Julian Cope’s JAPROCKSAMPLER top 50 albums. Author: RamonesIstKrieg. Julian Cope’s top 50 “Japrock” albums, from his totally rad book. Julian Cope, eccentric and visionary rock musician, follows the runaway underground success of his book “Krautrocksampler” with “Japrocksampler”, a cult. Michel Faber tunes in to Julian Cope’s Japrocksampler.
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Review: Japrocksampler by Julian Cope | Books | The Guardian
There’s also a brief addendum on must-to-avoid clunkers, Cope astutely noting how collectors gull themselves to feel better about having shelled out so much dough, starting an inflationary cycle whereby ‘deadly rare foreign albums often become classed as classics merely because no one outside an elite few has even heard [them]’.
What he’s looking for is “the kind of unsignposted music with neither peaks nor troughs that still sounds relevant today”, ie music that resembles Krautrock. Passionate, pithy, and portable, Krautrocksampler was wittily styled as a pocket-sized field guide along the lines of the Observer Book of Birds.
Or did he just develop a taste for research while working on his highly-regarded japrocisampler circle’ histories The Modern Antiquarian and The Megalithic European? One larger idea he does grapple with is the Japanese talent for mimesis. Japrocksampler is a flawed but welcome reminder that there are musical worlds beyond our ken.
Less adventurous readers may simply enjoy the anecdotes about a host of chancers, mad idealists, Buddhist gangsters, Monkees clones “Are We Not Crazy Cats? The Krautrocksampler equivalent would be kicking off with the Franco-Prussian War! As a work of scholarship, Japrocksampler is slapdash and error-strewn. Japrocksampler is a far more substantial work, juliah better and for worse. In parallel to the way Amon Duul were involved in Germany’s commune-dwelling counterculture and allegedly had ties to Baader-Meinhof, one member of Les Iaprocksampler Denudes participated in the Japanese Red Army’s hi-jacking of a Boeing With a mixture of aff ection and condescension, Cope relates the attempts of Japanese wannabe “refuseniks” or even “uberrefuseniks” to ape the lifestyles of their American and British idols in a society where strict codes of honour still ruled and where the hippie musical Hair was closed down by the authorities.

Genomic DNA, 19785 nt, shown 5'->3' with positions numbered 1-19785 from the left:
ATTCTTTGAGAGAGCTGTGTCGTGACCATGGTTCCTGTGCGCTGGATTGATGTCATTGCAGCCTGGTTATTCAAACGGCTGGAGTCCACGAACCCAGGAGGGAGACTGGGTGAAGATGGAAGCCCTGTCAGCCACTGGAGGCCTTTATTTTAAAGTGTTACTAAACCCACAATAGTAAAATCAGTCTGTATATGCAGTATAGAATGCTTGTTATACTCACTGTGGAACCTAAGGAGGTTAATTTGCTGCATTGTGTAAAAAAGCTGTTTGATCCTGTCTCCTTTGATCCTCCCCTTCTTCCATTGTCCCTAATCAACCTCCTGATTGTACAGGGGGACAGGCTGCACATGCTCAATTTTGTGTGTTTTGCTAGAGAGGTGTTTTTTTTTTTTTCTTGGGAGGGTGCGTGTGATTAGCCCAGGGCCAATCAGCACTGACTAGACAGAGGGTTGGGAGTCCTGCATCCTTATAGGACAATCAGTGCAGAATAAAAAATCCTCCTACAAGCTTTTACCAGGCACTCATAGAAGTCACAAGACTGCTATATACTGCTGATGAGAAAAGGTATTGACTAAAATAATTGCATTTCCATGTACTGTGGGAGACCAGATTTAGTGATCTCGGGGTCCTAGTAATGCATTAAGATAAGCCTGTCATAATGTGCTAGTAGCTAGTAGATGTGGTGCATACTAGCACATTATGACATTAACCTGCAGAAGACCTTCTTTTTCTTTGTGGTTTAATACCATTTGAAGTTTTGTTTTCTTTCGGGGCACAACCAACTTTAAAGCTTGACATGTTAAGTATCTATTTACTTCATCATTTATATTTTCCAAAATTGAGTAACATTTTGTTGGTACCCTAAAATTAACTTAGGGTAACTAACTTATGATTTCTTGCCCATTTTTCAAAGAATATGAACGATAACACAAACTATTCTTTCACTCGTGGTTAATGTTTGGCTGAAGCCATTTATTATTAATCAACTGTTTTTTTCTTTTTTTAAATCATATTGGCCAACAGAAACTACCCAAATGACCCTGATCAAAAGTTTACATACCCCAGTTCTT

It’s a heavier book more than twice the page count of Krautrocksampler and heavier-going, too. Inhe published Krautrocksampler, an evangelistic overview of Germany’s greatest gift to the modern world, that immensely charming genre of 70s music known as Krautrock. The way he tells it, his psychedelic renegades were central to the violent unrest that gripped Japan in the late s, whereas in fact most of the clashes were between riot police and an army of Dylanesque protest singers.
Context-setting is just dandy, but was it really necessary to start with the arrival of US vessels on Japanese shores, thereby ending centuries of cultural isolationism? His lack of affinity with folk or the subtler forms of jazz causes him to ignore or sideline many of Japan’s most distinctive artists. The sad truth is that very few people are interested in unusual “foreign” sounds. Krautrocksampler sought to rekindle an interest in music that was once widely appreciated in Britain but which had fallen into neglect due to changing fashions and fickle journalism.